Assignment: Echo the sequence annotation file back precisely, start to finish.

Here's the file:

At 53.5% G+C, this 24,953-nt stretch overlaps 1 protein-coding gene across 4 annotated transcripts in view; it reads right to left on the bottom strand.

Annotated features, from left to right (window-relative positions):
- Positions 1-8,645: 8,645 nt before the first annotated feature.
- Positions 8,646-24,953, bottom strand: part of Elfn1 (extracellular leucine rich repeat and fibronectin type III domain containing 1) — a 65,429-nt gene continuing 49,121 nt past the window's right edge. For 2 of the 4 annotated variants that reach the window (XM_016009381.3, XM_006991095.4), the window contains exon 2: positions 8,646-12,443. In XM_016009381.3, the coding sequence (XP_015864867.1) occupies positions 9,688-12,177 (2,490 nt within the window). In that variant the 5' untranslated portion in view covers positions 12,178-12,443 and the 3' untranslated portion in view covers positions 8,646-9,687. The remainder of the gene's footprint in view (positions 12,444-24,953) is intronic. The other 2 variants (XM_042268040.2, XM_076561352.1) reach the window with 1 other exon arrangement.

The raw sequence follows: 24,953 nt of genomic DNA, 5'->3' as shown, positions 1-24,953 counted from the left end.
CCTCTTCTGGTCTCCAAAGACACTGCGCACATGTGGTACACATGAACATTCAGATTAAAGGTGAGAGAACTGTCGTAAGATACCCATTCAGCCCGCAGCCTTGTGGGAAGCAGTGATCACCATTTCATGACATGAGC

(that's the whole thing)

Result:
At 53.5% G+C, this 24,953-nt stretch overlaps 1 protein-coding gene across 4 annotated transcripts in view; it reads right to left on the bottom strand.

Annotated features, from left to right (window-relative positions):
- Positions 1-8,645: 8,645 nt before the first annotated feature.
- Positions 8,646-24,953, bottom strand: part of Elfn1 (extracellular leucine rich repeat and fibronectin type III domain containing 1) — a 65,429-nt gene continuing 49,121 nt past the window's right edge. For 2 of the 4 annotated variants that reach the window (XM_016009381.3, XM_006991095.4), the window contains exon 2: positions 8,646-12,443. In XM_016009381.3, the coding sequence (XP_015864867.1) occupies positions 9,688-12,177 (2,490 nt within the window). In that variant the 5' untranslated portion in view covers positions 12,178-12,443 and the 3' untranslated portion in view covers positions 8,646-9,687. The remainder of the gene's footprint in view (positions 12,444-24,953) is intronic. The other 2 variants (XM_042268040.2, XM_076561352.1) reach the window with 1 other exon arrangement.

The raw sequence follows: 24,953 nt of genomic DNA, 5'->3' as shown, positions 1-24,953 counted from the left end.
CCTCTTCTGGTCTCCAAAGACACTGCGCACATGTGGTACACATGAACATTCAGATTAAAGGTGAGAGAACTGTCGTAAGATACCCATTCAGCCCGCAGCCTTGTGGGAAGCAGTGATCACCATTTCATGACATGAGC